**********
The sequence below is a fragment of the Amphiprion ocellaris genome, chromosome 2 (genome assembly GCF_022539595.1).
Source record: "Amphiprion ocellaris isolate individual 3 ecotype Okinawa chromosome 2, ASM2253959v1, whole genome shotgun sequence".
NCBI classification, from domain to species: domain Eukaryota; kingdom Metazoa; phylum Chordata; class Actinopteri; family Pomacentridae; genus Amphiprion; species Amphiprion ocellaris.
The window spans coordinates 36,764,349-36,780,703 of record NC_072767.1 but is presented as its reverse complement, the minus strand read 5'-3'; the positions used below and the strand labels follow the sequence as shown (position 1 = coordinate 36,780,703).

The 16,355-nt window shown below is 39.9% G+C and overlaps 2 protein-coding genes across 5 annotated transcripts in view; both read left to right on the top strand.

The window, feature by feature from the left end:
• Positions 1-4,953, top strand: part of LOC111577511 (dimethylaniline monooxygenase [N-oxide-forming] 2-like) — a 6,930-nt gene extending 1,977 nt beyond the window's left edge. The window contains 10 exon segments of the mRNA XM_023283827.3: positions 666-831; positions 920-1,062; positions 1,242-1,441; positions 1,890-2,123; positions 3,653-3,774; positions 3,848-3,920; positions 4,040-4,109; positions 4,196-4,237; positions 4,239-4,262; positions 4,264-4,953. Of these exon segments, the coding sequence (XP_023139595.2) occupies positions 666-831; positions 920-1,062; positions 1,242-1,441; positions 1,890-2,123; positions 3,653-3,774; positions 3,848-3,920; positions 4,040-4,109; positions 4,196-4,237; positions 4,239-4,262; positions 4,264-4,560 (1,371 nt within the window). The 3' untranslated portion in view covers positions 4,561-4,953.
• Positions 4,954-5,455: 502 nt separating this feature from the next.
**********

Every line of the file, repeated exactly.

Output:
The sequence below is a fragment of the Amphiprion ocellaris genome, chromosome 2 (genome assembly GCF_022539595.1).
Source record: "Amphiprion ocellaris isolate individual 3 ecotype Okinawa chromosome 2, ASM2253959v1, whole genome shotgun sequence".
NCBI classification, from domain to species: domain Eukaryota; kingdom Metazoa; phylum Chordata; class Actinopteri; family Pomacentridae; genus Amphiprion; species Amphiprion ocellaris.
The window spans coordinates 36,764,349-36,780,703 of record NC_072767.1 but is presented as its reverse complement, the minus strand read 5'-3'; the positions used below and the strand labels follow the sequence as shown (position 1 = coordinate 36,780,703).

The 16,355-nt window shown below is 39.9% G+C and overlaps 2 protein-coding genes across 5 annotated transcripts in view; both read left to right on the top strand.

The window, feature by feature from the left end:
• Positions 1-4,953, top strand: part of LOC111577511 (dimethylaniline monooxygenase [N-oxide-forming] 2-like) — a 6,930-nt gene extending 1,977 nt beyond the window's left edge. The window contains 10 exon segments of the mRNA XM_023283827.3: positions 666-831; positions 920-1,062; positions 1,242-1,441; positions 1,890-2,123; positions 3,653-3,774; positions 3,848-3,920; positions 4,040-4,109; positions 4,196-4,237; positions 4,239-4,262; positions 4,264-4,953. Of these exon segments, the coding sequence (XP_023139595.2) occupies positions 666-831; positions 920-1,062; positions 1,242-1,441; positions 1,890-2,123; positions 3,653-3,774; positions 3,848-3,920; positions 4,040-4,109; positions 4,196-4,237; positions 4,239-4,262; positions 4,264-4,560 (1,371 nt within the window). The 3' untranslated portion in view covers positions 4,561-4,953.
• Positions 4,954-5,455: 502 nt separating this feature from the next.